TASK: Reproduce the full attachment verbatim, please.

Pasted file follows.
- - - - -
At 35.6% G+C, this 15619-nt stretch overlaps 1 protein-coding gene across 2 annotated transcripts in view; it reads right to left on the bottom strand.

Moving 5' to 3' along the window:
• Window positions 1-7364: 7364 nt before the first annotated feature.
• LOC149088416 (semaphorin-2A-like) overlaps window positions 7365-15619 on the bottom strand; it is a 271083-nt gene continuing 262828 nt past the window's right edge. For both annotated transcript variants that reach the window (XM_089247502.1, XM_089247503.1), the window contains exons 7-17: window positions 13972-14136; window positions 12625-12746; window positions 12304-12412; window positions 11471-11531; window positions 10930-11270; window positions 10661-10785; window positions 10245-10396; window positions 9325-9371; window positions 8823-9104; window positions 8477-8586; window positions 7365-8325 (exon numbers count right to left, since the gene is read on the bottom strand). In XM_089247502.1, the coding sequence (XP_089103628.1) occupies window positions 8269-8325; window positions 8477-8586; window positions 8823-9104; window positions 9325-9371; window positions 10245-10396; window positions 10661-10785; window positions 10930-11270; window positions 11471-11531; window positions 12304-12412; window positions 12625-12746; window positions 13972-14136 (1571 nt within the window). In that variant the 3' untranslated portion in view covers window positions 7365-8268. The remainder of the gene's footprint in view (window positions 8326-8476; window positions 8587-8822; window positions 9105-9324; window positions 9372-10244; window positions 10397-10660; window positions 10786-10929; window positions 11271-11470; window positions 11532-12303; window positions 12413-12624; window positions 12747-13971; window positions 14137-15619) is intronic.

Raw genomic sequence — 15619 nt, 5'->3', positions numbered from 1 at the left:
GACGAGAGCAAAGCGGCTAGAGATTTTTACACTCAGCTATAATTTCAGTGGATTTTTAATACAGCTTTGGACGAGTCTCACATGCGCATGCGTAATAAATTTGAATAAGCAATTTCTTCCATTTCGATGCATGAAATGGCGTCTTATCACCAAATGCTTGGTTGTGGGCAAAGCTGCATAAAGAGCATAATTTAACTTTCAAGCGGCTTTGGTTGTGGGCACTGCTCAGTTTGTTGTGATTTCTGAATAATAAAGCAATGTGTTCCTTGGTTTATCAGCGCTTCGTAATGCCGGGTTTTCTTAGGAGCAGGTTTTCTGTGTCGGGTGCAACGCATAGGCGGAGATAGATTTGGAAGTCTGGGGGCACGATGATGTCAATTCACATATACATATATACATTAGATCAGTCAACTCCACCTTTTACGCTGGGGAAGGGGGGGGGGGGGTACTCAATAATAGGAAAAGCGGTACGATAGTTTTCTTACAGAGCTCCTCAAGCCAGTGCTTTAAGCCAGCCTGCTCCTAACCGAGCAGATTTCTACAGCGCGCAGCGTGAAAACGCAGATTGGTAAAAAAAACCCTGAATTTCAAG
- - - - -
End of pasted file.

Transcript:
At 35.6% G+C, this 15619-nt stretch overlaps 1 protein-coding gene across 2 annotated transcripts in view; it reads right to left on the bottom strand.

Moving 5' to 3' along the window:
• Window positions 1-7364: 7364 nt before the first annotated feature.
• LOC149088416 (semaphorin-2A-like) overlaps window positions 7365-15619 on the bottom strand; it is a 271083-nt gene continuing 262828 nt past the window's right edge. For both annotated transcript variants that reach the window (XM_089247502.1, XM_089247503.1), the window contains exons 7-17: window positions 13972-14136; window positions 12625-12746; window positions 12304-12412; window positions 11471-11531; window positions 10930-11270; window positions 10661-10785; window positions 10245-10396; window positions 9325-9371; window positions 8823-9104; window positions 8477-8586; window positions 7365-8325 (exon numbers count right to left, since the gene is read on the bottom strand). In XM_089247502.1, the coding sequence (XP_089103628.1) occupies window positions 8269-8325; window positions 8477-8586; window positions 8823-9104; window positions 9325-9371; window positions 10245-10396; window positions 10661-10785; window positions 10930-11270; window positions 11471-11531; window positions 12304-12412; window positions 12625-12746; window positions 13972-14136 (1571 nt within the window). In that variant the 3' untranslated portion in view covers window positions 7365-8268. The remainder of the gene's footprint in view (window positions 8326-8476; window positions 8587-8822; window positions 9105-9324; window positions 9372-10244; window positions 10397-10660; window positions 10786-10929; window positions 11271-11470; window positions 11532-12303; window positions 12413-12624; window positions 12747-13971; window positions 14137-15619) is intronic.

Raw genomic sequence — 15619 nt, 5'->3', positions numbered from 1 at the left:
GACGAGAGCAAAGCGGCTAGAGATTTTTACACTCAGCTATAATTTCAGTGGATTTTTAATACAGCTTTGGACGAGTCTCACATGCGCATGCGTAATAAATTTGAATAAGCAATTTCTTCCATTTCGATGCATGAAATGGCGTCTTATCACCAAATGCTTGGTTGTGGGCAAAGCTGCATAAAGAGCATAATTTAACTTTCAAGCGGCTTTGGTTGTGGGCACTGCTCAGTTTGTTGTGATTTCTGAATAATAAAGCAATGTGTTCCTTGGTTTATCAGCGCTTCGTAATGCCGGGTTTTCTTAGGAGCAGGTTTTCTGTGTCGGGTGCAACGCATAGGCGGAGATAGATTTGGAAGTCTGGGGGCACGATGATGTCAATTCACATATACATATATACATTAGATCAGTCAACTCCACCTTTTACGCTGGGGAAGGGGGGGGGGGGGTACTCAATAATAGGAAAAGCGGTACGATAGTTTTCTTACAGAGCTCCTCAAGCCAGTGCTTTAAGCCAGCCTGCTCCTAACCGAGCAGATTTCTACAGCGCGCAGCGTGAAAACGCAGATTGGTAAAAAAAACCCTGAATTTCAAG